While the four leading guest speakers were unanimous in their presentation, insisting that the use of mobile phones has radiation health risks associated with it, operators present at the forum posited that there was the basic need to have a fundamental understanding of how a base station generates electromagnetic waves, arguing that GSM operators implement radio frequency (RF) compliance rules necessary to ensure that both the general public and occupational worker are exposed only to safe levels of emission. In this direction, they argued that there is/are no concrete evidence(s) to prove that there are radiation health risks associated with the use of mobile phones even as they enjoined the guest speakers to do more research into their claims.

"With respect to the international commission on non-ionizing radiation protection, (ICNIRP) public exposure guidelines, the World Health Organisation, WHO currently regards the implementation of any additional safety factors on account of perceived health risks as being without scientific basis and therefore undermining the existing status that ICNIRP enjoys world-wide," the operators said. They, however, agreed that if electromagnetic emission levels are sufficiently intense, then radio frequency energy can cause health effects.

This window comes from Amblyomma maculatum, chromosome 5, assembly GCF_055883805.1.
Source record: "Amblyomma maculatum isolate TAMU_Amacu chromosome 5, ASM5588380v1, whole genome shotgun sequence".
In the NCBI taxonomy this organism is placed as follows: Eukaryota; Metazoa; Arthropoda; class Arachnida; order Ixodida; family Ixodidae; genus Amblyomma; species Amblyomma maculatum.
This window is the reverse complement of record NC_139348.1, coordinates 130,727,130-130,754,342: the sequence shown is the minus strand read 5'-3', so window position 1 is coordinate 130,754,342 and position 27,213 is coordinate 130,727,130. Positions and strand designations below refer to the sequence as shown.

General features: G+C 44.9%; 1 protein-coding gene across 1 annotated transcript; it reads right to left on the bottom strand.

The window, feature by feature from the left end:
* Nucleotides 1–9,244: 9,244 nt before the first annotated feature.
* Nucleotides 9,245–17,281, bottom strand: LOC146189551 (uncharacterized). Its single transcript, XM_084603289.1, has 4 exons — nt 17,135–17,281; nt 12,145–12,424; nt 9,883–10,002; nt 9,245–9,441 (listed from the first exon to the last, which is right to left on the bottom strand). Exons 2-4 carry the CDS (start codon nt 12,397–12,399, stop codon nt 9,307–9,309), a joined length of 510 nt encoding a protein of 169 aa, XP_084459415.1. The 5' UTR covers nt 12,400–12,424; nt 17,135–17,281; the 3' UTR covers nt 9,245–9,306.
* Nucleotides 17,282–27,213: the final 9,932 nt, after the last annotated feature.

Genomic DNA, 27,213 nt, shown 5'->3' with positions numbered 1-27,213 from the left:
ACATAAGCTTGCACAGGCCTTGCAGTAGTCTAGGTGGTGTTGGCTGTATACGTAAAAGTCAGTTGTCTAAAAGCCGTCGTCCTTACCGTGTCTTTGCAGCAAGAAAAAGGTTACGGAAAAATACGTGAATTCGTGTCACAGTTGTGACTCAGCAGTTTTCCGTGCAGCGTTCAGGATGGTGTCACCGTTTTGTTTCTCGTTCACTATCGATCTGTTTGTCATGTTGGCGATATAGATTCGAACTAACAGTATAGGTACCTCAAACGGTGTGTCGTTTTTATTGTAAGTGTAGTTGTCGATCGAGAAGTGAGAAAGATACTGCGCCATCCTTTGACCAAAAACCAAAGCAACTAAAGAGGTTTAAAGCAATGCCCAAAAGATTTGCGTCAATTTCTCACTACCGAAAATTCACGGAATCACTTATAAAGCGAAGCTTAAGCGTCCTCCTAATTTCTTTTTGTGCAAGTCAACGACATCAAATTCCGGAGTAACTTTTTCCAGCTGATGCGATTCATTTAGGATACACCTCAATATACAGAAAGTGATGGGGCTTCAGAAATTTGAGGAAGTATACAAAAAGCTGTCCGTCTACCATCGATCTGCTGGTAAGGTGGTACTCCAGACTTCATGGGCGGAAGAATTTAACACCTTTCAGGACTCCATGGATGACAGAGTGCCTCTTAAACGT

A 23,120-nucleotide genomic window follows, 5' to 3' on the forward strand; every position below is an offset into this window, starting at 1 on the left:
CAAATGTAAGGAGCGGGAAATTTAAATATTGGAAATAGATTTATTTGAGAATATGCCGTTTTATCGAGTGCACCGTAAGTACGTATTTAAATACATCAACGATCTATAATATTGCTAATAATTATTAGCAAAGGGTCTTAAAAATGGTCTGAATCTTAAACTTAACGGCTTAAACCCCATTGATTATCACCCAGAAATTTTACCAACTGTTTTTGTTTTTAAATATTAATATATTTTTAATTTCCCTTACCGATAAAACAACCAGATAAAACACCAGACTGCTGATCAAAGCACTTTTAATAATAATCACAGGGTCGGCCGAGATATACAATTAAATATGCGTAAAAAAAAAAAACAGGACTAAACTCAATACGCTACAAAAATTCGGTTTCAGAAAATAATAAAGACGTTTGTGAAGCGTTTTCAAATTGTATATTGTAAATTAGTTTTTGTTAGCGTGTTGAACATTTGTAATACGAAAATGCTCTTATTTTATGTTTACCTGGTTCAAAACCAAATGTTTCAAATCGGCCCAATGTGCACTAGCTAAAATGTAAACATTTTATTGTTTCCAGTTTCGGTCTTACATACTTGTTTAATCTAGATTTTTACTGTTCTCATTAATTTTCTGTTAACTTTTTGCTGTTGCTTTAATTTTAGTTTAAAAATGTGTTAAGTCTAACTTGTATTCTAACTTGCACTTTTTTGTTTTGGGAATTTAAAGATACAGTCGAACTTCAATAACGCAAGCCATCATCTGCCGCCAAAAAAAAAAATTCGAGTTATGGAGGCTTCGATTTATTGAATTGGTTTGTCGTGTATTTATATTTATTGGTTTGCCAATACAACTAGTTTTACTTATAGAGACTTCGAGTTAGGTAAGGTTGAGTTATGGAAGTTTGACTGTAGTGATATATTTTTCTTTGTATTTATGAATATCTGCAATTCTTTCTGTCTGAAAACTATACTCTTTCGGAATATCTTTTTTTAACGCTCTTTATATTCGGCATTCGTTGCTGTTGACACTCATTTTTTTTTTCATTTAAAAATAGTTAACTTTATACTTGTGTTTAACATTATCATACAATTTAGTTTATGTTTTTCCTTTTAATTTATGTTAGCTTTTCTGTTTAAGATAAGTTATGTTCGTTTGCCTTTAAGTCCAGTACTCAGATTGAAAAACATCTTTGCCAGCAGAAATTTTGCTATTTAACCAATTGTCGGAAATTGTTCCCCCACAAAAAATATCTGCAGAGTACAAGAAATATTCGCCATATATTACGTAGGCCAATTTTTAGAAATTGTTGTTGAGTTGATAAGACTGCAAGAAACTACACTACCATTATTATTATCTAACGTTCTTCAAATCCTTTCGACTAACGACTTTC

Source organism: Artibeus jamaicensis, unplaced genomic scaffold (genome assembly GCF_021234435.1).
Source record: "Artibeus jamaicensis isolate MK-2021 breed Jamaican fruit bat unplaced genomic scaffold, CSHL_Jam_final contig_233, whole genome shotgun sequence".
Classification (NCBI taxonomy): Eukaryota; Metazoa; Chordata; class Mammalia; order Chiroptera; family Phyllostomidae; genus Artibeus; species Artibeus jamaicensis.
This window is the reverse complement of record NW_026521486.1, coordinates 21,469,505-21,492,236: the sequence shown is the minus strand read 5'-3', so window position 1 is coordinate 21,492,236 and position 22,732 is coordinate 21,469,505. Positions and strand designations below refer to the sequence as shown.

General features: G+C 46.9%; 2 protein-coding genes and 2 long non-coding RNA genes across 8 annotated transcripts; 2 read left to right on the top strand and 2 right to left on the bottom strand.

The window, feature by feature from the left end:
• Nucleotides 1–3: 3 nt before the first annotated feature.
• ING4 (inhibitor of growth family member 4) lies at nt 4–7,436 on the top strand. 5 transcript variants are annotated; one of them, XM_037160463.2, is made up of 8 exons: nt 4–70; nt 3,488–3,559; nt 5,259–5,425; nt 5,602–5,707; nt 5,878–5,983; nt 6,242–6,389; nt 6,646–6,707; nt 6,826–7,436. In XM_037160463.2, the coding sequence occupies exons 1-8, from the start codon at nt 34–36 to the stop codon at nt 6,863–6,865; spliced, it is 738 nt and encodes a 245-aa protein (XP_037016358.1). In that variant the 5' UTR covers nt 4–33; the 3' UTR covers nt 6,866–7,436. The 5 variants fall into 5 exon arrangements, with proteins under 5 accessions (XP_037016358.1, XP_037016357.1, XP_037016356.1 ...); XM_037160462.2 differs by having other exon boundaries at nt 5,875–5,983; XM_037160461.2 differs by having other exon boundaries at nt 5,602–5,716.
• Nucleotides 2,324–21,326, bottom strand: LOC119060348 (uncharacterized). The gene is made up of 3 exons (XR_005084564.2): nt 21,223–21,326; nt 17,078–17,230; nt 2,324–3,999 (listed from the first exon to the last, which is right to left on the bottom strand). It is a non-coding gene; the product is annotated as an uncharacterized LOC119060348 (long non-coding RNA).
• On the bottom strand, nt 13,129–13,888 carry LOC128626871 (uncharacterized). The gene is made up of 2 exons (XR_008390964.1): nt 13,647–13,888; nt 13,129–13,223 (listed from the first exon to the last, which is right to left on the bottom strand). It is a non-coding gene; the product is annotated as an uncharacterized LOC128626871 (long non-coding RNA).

Delivering two papers titled: Physical Principles of cell-phones and use of Radiation; and Safety and Protection in the use of cell-phones respectively, Dr. M. A. Aweda, a Research Medical Physicist came hard with facts maintaining that there are indeed radiation health risks associated with use of mobile phones.

In her contribution, director, Consumer Affairs Department, Nigerian Communications Commission (NCC), Mrs. Lolia S. Emakpore, disclosed that the commission has created a department which takes care of the interest of the consumers, adding that the NCC is worried about the issue of cell phones and its health implication.